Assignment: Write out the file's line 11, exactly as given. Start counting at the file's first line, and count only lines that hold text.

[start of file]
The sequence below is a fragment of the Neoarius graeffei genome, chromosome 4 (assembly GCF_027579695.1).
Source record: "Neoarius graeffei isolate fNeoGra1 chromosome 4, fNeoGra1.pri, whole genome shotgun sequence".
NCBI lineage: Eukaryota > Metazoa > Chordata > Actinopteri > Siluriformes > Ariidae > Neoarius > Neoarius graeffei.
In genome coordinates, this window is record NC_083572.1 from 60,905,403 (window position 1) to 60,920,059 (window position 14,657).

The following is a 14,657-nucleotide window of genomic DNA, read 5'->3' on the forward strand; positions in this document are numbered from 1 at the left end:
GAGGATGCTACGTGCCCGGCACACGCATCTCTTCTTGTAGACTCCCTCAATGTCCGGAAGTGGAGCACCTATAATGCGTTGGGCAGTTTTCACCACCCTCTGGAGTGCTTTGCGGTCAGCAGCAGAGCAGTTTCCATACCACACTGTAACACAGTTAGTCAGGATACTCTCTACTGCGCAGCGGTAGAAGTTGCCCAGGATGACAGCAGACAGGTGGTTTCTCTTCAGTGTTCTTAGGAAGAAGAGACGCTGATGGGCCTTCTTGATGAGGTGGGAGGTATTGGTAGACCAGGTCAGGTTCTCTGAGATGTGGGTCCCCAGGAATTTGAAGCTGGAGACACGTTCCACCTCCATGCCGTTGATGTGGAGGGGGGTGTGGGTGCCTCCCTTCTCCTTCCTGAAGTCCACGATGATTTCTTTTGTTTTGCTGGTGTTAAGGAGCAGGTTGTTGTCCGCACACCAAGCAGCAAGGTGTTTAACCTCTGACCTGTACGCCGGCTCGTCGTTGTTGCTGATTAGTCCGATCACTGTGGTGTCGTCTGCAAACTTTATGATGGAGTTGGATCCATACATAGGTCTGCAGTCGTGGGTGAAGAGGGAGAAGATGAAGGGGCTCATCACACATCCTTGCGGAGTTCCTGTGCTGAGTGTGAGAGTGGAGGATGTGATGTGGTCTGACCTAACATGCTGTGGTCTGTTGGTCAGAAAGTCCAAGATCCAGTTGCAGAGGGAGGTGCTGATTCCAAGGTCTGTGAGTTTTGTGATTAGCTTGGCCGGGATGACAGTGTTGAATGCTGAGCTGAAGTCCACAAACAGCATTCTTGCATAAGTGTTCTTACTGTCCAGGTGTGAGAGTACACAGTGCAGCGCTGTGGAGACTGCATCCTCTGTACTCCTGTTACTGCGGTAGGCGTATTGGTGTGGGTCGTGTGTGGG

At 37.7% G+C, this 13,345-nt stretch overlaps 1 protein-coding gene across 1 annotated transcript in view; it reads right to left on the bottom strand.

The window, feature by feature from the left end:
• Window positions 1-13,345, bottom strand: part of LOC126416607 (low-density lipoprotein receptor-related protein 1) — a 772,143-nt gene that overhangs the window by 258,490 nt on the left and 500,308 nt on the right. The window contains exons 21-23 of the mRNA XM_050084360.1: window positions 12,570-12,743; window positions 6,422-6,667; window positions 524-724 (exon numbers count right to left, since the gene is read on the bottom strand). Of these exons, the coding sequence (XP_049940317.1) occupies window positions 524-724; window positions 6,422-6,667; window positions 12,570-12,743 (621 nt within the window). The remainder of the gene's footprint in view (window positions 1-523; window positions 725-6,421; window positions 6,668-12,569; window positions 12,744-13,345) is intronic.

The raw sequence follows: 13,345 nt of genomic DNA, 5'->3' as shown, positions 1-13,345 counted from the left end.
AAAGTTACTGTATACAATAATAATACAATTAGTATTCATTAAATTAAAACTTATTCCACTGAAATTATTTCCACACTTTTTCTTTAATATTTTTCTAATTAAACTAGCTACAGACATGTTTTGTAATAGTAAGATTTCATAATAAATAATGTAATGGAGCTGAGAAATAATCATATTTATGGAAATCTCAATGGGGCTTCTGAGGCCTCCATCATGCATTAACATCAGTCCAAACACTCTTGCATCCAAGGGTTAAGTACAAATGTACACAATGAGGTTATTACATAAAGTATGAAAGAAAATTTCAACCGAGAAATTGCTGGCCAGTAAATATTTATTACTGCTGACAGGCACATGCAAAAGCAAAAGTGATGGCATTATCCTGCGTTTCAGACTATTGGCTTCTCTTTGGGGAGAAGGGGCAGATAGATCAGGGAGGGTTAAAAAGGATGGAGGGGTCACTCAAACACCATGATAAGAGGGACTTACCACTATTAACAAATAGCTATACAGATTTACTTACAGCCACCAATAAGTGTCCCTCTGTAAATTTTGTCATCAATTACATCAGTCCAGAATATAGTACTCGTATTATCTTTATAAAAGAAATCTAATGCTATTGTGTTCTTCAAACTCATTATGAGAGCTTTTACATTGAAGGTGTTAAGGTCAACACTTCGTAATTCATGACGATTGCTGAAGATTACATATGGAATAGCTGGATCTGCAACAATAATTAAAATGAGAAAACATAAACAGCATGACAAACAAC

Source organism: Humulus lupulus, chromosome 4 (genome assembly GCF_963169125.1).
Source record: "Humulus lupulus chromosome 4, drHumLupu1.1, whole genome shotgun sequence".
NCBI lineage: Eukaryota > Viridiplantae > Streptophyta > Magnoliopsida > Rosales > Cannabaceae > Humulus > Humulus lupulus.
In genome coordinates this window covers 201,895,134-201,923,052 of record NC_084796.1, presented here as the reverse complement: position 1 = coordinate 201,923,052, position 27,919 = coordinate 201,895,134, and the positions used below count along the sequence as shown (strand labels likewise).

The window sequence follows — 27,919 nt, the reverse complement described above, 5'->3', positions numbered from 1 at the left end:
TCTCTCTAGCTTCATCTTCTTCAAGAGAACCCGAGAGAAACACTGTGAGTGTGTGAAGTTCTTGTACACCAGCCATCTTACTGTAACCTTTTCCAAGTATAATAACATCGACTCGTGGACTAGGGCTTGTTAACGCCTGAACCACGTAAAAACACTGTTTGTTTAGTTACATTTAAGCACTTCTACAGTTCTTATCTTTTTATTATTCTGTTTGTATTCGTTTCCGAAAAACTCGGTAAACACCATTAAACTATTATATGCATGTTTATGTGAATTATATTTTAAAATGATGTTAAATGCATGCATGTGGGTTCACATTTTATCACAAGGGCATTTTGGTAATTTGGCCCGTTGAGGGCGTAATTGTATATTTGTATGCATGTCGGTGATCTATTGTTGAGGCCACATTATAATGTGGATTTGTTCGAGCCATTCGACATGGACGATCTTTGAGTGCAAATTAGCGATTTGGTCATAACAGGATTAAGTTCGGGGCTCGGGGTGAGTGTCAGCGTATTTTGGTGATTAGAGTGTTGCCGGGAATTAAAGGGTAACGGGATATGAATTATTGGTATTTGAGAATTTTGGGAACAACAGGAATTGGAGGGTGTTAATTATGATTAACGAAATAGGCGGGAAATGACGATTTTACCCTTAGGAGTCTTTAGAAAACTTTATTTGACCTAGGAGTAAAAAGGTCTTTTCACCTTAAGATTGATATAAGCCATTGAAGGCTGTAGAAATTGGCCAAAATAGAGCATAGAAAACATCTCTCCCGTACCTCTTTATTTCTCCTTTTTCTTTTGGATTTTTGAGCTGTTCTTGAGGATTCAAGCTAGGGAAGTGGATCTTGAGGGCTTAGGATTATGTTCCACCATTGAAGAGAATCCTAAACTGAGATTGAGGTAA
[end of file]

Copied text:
AAAGTTACTGTATACAATAATAATACAATTAGTATTCATTAAATTAAAACTTATTCCACTGAAATTATTTCCACACTTTTTCTTTAATATTTTTCTAATTAAACTAGCTACAGACATGTTTTGTAATAGTAAGATTTCATAATAAATAATGTAATGGAGCTGAGAAATAATCATATTTATGGAAATCTCAATGGGGCTTCTGAGGCCTCCATCATGCATTAACATCAGTCCAAACACTCTTGCATCCAAGGGTTAAGTACAAATGTACACAATGAGGTTATTACATAAAGTATGAAAGAAAATTTCAACCGAGAAATTGCTGGCCAGTAAATATTTATTACTGCTGACAGGCACATGCAAAAGCAAAAGTGATGGCATTATCCTGCGTTTCAGACTATTGGCTTCTCTTTGGGGAGAAGGGGCAGATAGATCAGGGAGGGTTAAAAAGGATGGAGGGGTCACTCAAACACCATGATAAGAGGGACTTACCACTATTAACAAATAGCTATACAGATTTACTTACAGCCACCAATAAGTGTCCCTCTGTAAATTTTGTCATCAATTACATCAGTCCAGAATATAGTACTCGTATTATCTTTATAAAAGAAATCTAATGCTATTGTGTTCTTCAAACTCATTATGAGAGCTTTTACATTGAAGGTGTTAAGGTCAACACTTCGTAATTCATGACGATTGCTGAAGATTACATATGGAATAGCTGGATCTGCAACAATAATTAAAATGAGAAAACATAAACAGCATGACAAACAAC